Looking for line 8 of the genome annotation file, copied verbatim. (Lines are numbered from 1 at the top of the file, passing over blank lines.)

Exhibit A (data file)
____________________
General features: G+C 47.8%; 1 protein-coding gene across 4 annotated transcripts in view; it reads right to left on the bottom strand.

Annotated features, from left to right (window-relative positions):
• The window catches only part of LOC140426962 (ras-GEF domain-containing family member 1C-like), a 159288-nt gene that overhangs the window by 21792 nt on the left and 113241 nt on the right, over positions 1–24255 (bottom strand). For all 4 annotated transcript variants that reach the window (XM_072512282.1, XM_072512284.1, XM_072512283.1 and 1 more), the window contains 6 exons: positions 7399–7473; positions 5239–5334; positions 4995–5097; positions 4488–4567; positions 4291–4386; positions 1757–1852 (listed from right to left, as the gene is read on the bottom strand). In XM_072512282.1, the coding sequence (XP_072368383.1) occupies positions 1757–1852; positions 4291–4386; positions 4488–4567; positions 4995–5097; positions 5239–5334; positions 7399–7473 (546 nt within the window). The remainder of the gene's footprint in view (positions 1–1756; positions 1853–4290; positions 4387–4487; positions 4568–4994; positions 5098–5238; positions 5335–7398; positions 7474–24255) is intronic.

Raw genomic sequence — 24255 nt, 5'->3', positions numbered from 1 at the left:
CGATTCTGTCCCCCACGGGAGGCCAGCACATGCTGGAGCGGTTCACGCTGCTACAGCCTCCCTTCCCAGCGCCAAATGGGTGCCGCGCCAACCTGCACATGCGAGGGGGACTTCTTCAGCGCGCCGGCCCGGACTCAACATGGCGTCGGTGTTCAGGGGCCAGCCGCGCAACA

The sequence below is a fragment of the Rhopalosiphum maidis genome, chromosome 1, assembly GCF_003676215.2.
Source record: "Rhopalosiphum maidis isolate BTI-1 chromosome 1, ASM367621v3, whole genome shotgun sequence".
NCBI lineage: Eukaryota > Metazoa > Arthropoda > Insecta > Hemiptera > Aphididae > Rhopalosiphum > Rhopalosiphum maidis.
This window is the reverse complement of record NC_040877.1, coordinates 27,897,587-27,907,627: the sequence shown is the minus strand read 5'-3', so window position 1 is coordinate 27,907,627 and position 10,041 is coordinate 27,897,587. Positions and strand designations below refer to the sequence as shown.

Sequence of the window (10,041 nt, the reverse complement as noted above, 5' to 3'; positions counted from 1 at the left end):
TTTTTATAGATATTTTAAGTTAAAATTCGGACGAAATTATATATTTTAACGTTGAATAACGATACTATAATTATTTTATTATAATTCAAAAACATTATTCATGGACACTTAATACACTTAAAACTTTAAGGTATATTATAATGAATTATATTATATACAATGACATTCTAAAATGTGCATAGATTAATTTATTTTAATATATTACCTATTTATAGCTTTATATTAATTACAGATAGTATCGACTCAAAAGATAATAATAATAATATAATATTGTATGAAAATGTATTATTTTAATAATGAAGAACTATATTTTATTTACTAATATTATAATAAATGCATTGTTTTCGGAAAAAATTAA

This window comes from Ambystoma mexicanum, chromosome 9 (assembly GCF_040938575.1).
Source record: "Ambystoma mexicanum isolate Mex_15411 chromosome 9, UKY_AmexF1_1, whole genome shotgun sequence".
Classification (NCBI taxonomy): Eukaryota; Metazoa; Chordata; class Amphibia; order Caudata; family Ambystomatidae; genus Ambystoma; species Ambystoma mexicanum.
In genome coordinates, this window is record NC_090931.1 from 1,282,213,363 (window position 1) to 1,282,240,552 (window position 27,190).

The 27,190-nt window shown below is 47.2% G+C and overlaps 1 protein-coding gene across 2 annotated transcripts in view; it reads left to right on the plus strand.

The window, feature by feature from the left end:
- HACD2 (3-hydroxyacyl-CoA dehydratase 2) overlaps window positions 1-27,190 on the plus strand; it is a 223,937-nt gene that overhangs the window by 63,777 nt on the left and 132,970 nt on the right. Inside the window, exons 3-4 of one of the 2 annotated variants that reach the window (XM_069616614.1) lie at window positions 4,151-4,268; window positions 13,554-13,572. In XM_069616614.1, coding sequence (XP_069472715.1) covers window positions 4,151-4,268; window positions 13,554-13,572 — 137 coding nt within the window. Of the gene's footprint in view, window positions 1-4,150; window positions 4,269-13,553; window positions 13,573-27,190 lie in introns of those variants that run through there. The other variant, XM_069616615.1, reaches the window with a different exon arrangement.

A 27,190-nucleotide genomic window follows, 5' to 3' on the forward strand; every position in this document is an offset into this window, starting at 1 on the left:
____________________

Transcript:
NCBI lineage: Eukaryota > Metazoa > Arthropoda > Insecta > Hemiptera > Aphididae > Rhopalosiphum > Rhopalosiphum maidis.